The rise of Islamic parties in the unfolding Egyptian and Tunisian political transitions have raised the question of the role of religion in democratic transitions, especially when it comes to civil liberties. Blasphemy laws, in place but rarely practiced under secular autocratic regimes, are now being reconsidered. At the same time, freedom of press is not consolidated. As the 2012 controversy about the "Innocence of Muslims" video demonstrated, the relationship between freedom of expression and respect for religious identities has become an object of open and intense political contestation. The issue of when and how to restrain freedom of expression is not limited to the political transitions in the Middle East. Most established democracies restrict speech that incites to violence. Blasphemy laws of one kind or another have been in place in most Atlantic democracies until fairly recently; after much public discussion, the UK blasphemy law was only abolished in 2008. And restrictions on freedom of speech to avoid threat on democratic regime, like in Germany, have been implemented. Against this comparative backdrop, the course will address the following questions: What role do religious actors and ideas play in debates about the nature and limits of freedom of expression in emerging Muslim democracies? How does the historical and contemporary experience of Christian/secular democracies shed light on what is at stake in such debates, and how they might be resolved? Cases studies will concern Egypt, Tunisia, Turkey, Libya, analyzed in comparison with Eastern European and Latin American countries that went through democratic transitions in the 1980 and 1990s.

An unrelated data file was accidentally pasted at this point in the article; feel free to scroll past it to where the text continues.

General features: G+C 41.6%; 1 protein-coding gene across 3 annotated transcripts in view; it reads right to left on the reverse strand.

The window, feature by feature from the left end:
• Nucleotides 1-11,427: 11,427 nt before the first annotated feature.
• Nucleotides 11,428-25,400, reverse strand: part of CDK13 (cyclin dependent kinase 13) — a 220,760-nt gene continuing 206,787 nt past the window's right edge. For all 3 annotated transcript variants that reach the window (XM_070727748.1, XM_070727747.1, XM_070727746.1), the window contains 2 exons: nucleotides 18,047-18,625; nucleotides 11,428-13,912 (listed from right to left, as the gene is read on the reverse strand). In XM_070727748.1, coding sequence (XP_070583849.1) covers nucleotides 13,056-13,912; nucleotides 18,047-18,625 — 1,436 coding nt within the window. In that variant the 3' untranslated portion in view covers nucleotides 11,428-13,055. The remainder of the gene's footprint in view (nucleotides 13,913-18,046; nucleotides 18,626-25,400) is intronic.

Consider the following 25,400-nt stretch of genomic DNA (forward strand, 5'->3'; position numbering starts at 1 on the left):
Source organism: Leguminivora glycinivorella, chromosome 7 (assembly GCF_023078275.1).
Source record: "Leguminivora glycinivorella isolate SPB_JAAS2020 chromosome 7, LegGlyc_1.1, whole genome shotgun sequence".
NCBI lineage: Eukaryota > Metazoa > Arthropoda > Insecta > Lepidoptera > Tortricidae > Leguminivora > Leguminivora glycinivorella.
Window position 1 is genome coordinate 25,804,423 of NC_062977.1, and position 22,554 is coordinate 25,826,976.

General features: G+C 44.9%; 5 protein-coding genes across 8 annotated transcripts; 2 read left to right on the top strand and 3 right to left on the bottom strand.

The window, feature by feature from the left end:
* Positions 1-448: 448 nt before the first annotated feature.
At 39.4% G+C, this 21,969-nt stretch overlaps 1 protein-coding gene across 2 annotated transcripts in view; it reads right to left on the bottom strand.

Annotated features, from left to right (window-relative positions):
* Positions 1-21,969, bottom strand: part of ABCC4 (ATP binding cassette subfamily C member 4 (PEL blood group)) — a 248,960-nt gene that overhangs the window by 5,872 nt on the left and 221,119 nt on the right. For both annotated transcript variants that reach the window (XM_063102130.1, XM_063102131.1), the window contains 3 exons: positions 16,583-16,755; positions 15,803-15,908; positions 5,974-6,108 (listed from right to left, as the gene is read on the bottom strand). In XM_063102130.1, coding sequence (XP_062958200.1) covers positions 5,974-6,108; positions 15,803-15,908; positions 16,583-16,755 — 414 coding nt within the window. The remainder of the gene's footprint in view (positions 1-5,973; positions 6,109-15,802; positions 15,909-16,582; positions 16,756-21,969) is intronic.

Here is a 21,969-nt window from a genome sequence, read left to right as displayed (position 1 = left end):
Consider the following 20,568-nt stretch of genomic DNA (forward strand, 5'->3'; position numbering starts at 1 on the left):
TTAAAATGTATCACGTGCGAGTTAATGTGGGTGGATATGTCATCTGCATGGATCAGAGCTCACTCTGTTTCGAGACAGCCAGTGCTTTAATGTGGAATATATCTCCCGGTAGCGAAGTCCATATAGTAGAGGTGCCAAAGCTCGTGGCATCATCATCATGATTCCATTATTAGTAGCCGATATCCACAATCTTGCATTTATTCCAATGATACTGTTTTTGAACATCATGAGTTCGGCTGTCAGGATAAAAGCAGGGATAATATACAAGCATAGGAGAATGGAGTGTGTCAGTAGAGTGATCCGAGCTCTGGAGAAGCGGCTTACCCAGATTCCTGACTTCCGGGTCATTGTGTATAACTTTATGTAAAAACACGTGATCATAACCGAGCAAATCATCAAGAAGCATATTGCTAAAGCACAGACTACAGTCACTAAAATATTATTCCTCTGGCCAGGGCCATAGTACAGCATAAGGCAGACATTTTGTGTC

Enrollment Limited: No
Open to BTI Students: Yes
Course location to be announced.
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